eHarmony Commercials Cross a Line It's Time Advertisers Crossed

Did it happen after Obama became a serious candidate for Office?

It seems that 5 years ago, you'd see very few (and in fact I can't remember any) commercials featuring interracial couples.  eHarmony has been at the forefront in a change I've been watching come along for a while, one that signals a very big shift in how advertisers view the American sentiment with regard to race relations.

It's part of a welcome change, but I wonder whether the commercials are shown mostly in the wonderful melting pot that is my geographic area of South Florida.

Are they aired in your area?


PushBox becomes PushBoxTV, Confesses

I have a confession.

Although I spent five years studying film, I'm not and never have been a film buff. This disparity has probably kept me out of the public world of film and tv more than any other secret.

How did this happen?

My first film appreciation class was one of those filler courses I'd chosen to meet some sort of requirement.  I had no intention of majoring in the discipline, nor its sister, Media/Communications.  I'd originally come to school to be a Social Work major then realized I was simply interested in communicating with people.  And when the first film class absolutely hooked me in, I just had to add a second major to my college repertoire.  For me, it wasn't about the actors or the lines, but about the representation of life, the reflection of the culture projected onto a big screen.  I wanted to learn all the rules, then learn how great directors broke them one by one.  I was not disappointed.

So here I am, years later, blogging about commercials.  It's because the tiny TV ads function in the same way as major filmworks.  As our shortest films, they represent a time and place in our cultural atmosphere and attempt to reflect who and what we are as a group.  Commercials do that more efficiently than any other medium, but require all of the same skills as filmmaking.  And I don't have to memorize the lines or the actors, but remain thankful to those of you who do so, and continue to write about them.


PushBox Voted: "Embrace Life"- Best Use of TV Commercial

The first time I viewed this, one of the best televisions spots I've come across, I was mesmerized.  And that's with the sound turned off completely. There's no need for it.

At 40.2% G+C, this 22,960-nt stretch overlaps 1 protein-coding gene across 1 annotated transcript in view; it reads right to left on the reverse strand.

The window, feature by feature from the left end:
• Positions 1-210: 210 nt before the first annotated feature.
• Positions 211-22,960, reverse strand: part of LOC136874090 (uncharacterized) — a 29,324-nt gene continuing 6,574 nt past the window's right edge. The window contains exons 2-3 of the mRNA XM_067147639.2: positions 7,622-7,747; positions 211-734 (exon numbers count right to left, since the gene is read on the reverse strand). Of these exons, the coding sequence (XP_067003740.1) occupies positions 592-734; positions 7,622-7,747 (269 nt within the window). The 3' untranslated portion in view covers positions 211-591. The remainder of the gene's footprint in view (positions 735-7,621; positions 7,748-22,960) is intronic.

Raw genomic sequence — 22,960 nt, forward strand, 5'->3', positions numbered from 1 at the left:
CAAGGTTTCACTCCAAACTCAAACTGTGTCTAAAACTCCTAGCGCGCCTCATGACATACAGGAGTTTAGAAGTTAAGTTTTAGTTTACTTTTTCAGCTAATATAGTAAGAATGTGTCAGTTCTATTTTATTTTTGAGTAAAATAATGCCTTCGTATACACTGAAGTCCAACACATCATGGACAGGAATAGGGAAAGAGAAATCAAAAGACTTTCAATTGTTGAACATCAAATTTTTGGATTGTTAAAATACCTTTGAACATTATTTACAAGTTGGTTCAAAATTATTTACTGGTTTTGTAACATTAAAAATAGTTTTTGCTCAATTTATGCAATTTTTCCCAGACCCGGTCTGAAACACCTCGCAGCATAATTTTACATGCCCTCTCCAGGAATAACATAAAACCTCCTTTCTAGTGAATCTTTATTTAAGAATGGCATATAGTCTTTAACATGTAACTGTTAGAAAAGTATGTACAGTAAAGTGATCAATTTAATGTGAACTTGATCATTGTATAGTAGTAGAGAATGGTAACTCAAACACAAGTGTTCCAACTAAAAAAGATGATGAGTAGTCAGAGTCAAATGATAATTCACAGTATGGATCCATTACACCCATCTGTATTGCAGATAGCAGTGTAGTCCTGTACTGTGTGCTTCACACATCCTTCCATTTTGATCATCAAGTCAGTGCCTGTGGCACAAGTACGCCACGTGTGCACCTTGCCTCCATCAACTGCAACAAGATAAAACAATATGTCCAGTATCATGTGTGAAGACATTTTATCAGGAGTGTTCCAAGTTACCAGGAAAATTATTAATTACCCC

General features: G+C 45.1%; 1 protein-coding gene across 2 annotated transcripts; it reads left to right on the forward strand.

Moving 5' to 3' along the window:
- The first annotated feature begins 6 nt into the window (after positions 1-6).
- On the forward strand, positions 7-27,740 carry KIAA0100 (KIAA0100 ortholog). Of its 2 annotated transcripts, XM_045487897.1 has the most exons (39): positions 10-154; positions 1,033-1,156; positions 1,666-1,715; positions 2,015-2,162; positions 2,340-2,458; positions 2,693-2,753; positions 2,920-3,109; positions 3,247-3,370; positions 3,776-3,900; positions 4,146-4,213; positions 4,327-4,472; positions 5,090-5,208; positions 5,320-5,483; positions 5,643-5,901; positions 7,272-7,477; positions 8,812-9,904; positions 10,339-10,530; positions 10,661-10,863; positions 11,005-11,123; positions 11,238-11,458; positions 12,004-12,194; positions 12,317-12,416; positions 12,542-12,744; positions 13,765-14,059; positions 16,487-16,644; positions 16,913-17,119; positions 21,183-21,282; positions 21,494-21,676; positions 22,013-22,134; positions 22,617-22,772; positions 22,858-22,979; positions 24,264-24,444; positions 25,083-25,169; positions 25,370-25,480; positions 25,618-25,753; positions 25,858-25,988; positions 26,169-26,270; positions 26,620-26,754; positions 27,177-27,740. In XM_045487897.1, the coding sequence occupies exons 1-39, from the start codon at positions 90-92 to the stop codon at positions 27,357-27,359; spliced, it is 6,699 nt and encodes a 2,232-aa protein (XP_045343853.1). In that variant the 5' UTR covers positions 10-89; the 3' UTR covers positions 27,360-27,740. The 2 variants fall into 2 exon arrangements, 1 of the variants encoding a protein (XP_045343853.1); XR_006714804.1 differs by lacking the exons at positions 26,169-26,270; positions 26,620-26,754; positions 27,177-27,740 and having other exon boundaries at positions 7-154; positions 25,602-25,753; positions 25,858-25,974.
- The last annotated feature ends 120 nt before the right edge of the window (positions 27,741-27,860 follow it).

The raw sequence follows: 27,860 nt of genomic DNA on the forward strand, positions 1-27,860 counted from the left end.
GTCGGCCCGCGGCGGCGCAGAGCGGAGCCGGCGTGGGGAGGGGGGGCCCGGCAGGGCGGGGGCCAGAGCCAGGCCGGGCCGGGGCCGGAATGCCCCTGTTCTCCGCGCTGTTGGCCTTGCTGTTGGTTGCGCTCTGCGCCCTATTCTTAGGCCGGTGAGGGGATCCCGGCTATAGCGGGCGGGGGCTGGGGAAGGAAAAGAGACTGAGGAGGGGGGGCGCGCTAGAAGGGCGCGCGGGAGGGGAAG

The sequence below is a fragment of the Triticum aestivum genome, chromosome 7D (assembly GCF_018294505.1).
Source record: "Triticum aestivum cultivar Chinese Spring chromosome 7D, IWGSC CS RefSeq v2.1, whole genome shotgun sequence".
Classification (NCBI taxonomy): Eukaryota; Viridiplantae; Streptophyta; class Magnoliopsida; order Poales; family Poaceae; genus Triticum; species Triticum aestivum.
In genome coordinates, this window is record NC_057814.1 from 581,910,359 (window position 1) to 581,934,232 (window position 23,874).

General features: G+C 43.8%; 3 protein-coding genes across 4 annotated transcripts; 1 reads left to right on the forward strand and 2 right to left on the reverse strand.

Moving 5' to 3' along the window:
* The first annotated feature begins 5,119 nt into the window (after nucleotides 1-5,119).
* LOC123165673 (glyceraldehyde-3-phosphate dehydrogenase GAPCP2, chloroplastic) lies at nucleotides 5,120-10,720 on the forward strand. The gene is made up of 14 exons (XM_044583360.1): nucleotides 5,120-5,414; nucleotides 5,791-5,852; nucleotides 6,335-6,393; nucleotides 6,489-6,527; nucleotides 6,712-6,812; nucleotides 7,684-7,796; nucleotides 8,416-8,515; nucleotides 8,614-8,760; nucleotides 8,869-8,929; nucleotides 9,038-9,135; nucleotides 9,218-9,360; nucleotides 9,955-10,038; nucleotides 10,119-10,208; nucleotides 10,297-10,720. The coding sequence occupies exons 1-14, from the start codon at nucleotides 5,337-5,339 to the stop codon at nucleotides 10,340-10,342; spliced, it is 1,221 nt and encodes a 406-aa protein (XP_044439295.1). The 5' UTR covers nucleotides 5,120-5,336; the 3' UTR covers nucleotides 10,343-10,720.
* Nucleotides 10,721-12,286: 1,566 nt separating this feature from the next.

Just watch.

An original approach to road safety advertising from the Sussex Safer Roads Partnership http://www.sussexsaferroads.gov.uk/

Well done.

Writer/Director: Daniel Cox
Producer: Sarah Alexander
Executive Producer: Neil Hopkins

Father: Austin Spangler
Mother: Lara Corrochano
Daughter: Clare Denning

Composer: Siddhartha Barnhoorn

Assistant Director/ Production
1st Assistant Director: Lucy Wigmore
Assistant Producer: Vicky Del Campo
Runner: Tom Harburt

Director of Photography: Luke Scott
Phantom Technician: Jason Berman
Focus Puller: John Mitchell
Gaffer: John Cantwell
Spark: Gary Nagle
Camera assistant: Steve Mayhew

Art Department:
Production Designer: Aoife Wilson
Art Director: James Custance
Storyboards: Peter Johnston

Hair and Make-up
Make-up Designer: Victoria Riches
Hair Stylist: Haylie Jay

Set Build:
Construction Manager: Callum Andrews
Transport Captain: Bernard Cox

Editor: Daniel Cox
Colorist: Pat Wintersgill
Graphics Designer: Laylah Driscoll - Insert Graphics

Marketing and Promotion lead: Neil Hopkins
Communications Team: Mims Davies and Steve Whitehead

Idea Generator: Laylah Driscoll


No Trouble, No Worry. Talking Dogs Need Not Apply - Traveler's Commercial

Lots of advertisers have tried to entertain us by humanizing animals, but most of them just don't get it.  Talking dogs are marginally funny and only for the first few seconds.  And having them hold signs in their mouths isn't a better option.  Take a look at this Pup Peroni spot for proof. 

Maybe it's that companies have to try harder when their product is an intangible.  I'm betting that's why most of the commercials I find fun to watch come from eTrade babies or pink-haired Erin and her esurance

It seems Fallon Minneapolis ad creators Scott O’Leary and Ryan Peck reached just a little further into their creative pockets to pull out engaging material, and with their Traveler's "Prized Possession" ad, they've won me over.  Yes, it's another ad featuring an animal with human characteristics, but it's one that's done right.  There are no special effects to speak of.  I instantly empathize with this dog's need to protect his prize without a word barked, or sign written.  Because the action, at once typically human and canine, is underscored by the simple lyrics and raw emotion in the voice of Ray LaMontagne, this message needs nothing more.

By the end, I find I'm just a scruffy little dog trying to protect my bone.  And I want a red umbrella.

Ray LaMontagne's full song, Trouble, from the album by the same name.